Daily Blog #684: Solution Saturday 4/25/20 - ZOOM DFIR Challenge Winner

ZOOM DFIR challenge.

Hello Reader,
        Another week of competition is concluded and a victor has a emerged. This week we continued the video conferencing artifacts and Oleg Skulkin with his sheer persistence every week has pulled out the win!

The Question:
When looking at Zoom from a DFIR perspective:
1. Where are the artifacts?
2. What format are they in?
3. Can you recover chat history?
4. Can you recover call history?
5. Anything else you can determine?

The Winning Answer:
Oleg Skulkin (@oskulkin)

Let’s start from artifacts locations. This time I used two devices for testing: a Windows laptop and a macOS laptop.

So, on Windows the artifacts are stored under:


You can find the following files and folders inside:

ZOOM DFIR challenge.

The most interesting folder here is data. Here are its contents:

ZOOM DFIR challenge.

At first glance we can see two DB files, which are SQLite databases, but unfortunately both databases don’t contain much useful information.

The first, zoommeeting.db, contains some info about meetings, including the timestamps in Unix Epoch:

ZOOM DFIR challenge.

The next database, zoomus.db, should contain lots of juicy artifacts as, according to Procmon, zoom.exe interacted with it very often, but in fact – it’s almost empty. You can collect some general configuration information from zoom_kv table. Another table, zoom_conf_avatar_image_cache, contains paths for conference avatar images located in the same folder. One more table, zoom_actions_logs, contains info about conference actions, for example, screen sharing, audio muting, etc. Other tables in my testing were empty. I tried recover data using multiple forensic tools as well as using hex viewer, but had no luck. It seems Zoom doesn’t want to store anything due to recently uncovered security flaws.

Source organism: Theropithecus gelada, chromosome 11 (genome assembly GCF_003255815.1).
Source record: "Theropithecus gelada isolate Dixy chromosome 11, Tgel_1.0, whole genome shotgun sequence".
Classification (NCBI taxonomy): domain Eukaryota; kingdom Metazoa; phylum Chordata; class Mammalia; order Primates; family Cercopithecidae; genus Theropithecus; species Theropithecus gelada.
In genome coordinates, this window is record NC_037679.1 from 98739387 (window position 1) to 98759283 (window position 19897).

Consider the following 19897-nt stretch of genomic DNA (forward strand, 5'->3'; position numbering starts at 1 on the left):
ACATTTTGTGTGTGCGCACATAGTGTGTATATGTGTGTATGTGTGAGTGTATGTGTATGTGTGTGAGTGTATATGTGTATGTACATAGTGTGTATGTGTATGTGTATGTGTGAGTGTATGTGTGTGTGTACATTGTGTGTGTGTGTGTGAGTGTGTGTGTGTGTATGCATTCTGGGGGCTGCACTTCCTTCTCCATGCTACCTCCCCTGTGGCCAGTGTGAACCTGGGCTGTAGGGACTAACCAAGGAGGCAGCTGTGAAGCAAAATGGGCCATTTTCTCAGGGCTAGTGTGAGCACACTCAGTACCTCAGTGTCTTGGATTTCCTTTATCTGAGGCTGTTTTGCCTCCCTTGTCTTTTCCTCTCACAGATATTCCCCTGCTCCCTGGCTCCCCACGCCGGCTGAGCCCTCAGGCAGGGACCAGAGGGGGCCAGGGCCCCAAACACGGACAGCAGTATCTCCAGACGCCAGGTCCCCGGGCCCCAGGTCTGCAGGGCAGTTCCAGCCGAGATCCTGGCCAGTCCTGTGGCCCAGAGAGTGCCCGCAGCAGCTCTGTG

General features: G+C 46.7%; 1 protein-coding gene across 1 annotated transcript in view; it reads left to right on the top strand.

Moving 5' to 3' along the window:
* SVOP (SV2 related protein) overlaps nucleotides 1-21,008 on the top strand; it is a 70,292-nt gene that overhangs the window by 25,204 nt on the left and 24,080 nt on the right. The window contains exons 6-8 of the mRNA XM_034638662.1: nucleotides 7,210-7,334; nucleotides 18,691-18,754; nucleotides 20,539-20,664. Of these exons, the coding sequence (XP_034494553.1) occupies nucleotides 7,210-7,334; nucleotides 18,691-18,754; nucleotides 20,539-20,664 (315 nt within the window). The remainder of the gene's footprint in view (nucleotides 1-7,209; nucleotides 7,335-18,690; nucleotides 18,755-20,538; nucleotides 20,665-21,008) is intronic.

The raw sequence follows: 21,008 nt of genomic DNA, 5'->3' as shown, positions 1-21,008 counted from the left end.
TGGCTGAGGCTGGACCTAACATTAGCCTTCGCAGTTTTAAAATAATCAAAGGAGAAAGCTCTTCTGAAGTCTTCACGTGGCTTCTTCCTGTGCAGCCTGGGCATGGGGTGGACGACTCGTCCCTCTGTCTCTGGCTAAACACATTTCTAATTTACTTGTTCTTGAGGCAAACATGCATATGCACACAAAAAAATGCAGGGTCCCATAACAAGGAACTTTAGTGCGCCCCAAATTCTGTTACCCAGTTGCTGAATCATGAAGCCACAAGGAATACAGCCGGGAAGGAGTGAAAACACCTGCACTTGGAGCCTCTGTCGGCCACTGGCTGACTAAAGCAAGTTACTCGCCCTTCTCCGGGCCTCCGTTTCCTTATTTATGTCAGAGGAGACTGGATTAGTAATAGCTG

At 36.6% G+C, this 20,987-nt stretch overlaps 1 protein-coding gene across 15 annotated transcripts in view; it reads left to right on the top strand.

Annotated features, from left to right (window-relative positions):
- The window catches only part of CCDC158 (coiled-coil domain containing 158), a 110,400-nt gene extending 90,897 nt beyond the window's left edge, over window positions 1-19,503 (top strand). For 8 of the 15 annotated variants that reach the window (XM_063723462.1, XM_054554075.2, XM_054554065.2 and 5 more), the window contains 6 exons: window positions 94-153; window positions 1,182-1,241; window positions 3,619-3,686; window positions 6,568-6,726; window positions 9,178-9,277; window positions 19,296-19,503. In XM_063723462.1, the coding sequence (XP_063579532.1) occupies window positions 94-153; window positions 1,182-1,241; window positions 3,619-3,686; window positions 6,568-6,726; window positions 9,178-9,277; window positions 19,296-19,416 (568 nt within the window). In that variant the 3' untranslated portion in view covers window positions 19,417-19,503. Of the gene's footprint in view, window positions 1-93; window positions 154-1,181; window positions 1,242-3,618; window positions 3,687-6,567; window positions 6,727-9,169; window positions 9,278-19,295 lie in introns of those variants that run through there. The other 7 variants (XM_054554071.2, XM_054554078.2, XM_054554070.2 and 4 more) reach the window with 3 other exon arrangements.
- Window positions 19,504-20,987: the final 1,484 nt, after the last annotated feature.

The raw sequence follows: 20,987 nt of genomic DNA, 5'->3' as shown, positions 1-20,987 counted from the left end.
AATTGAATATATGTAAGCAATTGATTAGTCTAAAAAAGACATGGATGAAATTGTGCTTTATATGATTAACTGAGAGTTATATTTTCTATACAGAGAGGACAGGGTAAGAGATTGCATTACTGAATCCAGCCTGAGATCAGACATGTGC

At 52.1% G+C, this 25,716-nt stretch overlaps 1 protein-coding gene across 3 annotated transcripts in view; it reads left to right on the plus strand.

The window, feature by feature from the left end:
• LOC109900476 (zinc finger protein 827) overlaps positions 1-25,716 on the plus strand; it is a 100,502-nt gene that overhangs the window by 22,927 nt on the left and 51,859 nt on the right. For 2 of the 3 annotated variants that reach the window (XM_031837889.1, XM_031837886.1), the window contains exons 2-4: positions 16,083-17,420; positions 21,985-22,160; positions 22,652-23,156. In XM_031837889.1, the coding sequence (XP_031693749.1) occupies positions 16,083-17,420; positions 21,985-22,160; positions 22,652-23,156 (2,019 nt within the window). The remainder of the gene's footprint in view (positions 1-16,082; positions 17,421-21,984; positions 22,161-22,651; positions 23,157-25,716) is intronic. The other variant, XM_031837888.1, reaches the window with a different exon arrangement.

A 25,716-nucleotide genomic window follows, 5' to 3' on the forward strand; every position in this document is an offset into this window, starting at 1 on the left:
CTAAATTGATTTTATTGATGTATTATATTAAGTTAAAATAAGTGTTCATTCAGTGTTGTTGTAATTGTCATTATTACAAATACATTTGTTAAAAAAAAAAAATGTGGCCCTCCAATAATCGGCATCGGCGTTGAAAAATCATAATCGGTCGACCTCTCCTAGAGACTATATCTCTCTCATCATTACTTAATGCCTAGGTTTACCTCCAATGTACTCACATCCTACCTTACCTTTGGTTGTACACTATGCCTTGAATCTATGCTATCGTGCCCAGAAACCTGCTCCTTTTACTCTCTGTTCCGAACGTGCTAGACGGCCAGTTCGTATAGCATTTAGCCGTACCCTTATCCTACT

As for macOS, artifacts are located under:
/Users/%USERNAME%/Library/Application Support/zoom.us

There are two folders inside: data and Plugins.

The data folder contains the same databases as Windows version – zoommeeting.db and zoomus.db, also almost empty.

So? I couldn’t recover neither call, no chat history. Probably, it needs much more testing.

1 comment :

  1. I am finding something very similar in terms of very few artefacts. I wonder if this has been an improvement on their end in terms of security-by-design.